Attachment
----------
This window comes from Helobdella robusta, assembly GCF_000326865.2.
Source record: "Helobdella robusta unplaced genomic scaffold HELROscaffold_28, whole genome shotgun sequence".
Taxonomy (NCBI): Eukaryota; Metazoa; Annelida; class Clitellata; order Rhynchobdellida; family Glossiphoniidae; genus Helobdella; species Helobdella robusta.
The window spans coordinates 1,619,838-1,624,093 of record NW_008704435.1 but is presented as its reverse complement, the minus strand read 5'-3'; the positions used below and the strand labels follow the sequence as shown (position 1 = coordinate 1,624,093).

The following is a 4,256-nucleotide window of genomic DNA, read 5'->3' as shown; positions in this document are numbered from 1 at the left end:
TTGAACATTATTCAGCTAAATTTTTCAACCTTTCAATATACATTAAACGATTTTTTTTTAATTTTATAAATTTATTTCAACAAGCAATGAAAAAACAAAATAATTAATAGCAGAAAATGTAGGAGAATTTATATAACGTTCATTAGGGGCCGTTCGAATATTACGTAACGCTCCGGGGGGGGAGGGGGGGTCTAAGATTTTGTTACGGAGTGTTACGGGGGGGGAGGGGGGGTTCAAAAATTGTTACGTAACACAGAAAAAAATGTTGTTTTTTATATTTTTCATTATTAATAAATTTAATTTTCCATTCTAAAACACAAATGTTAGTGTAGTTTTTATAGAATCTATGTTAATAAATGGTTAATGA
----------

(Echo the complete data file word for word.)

This window comes from Helobdella robusta, assembly GCF_000326865.2.
Source record: "Helobdella robusta unplaced genomic scaffold HELROscaffold_28, whole genome shotgun sequence".
Taxonomy (NCBI): Eukaryota; Metazoa; Annelida; class Clitellata; order Rhynchobdellida; family Glossiphoniidae; genus Helobdella; species Helobdella robusta.
The window spans coordinates 1,619,838-1,624,093 of record NW_008704435.1 but is presented as its reverse complement, the minus strand read 5'-3'; the positions used below and the strand labels follow the sequence as shown (position 1 = coordinate 1,624,093).

The following is a 4,256-nucleotide window of genomic DNA, read 5'->3' as shown; positions in this document are numbered from 1 at the left end:
TTGAACATTATTCAGCTAAATTTTTCAACCTTTCAATATACATTAAACGATTTTTTTTTAATTTTATAAATTTATTTCAACAAGCAATGAAAAAACAAAATAATTAATAGCAGAAAATGTAGGAGAATTTATATAACGTTCATTAGGGGCCGTTCGAATATTACGTAACGCTCCGGGGGGGGAGGGGGGGTCTAAGATTTTGTTACGGAGTGTTACGGGGGGGGAGGGGGGGTTCAAAAATTGTTACGTAACACAGAAAAAAATGTTGTTTTTTATATTTTTCATTATTAATAAATTTAATTTTCCATTCTAAAACACAAATGTTAGTGTAGTTTTTATAGAATCTATGTTAATAAATGGTTAATGA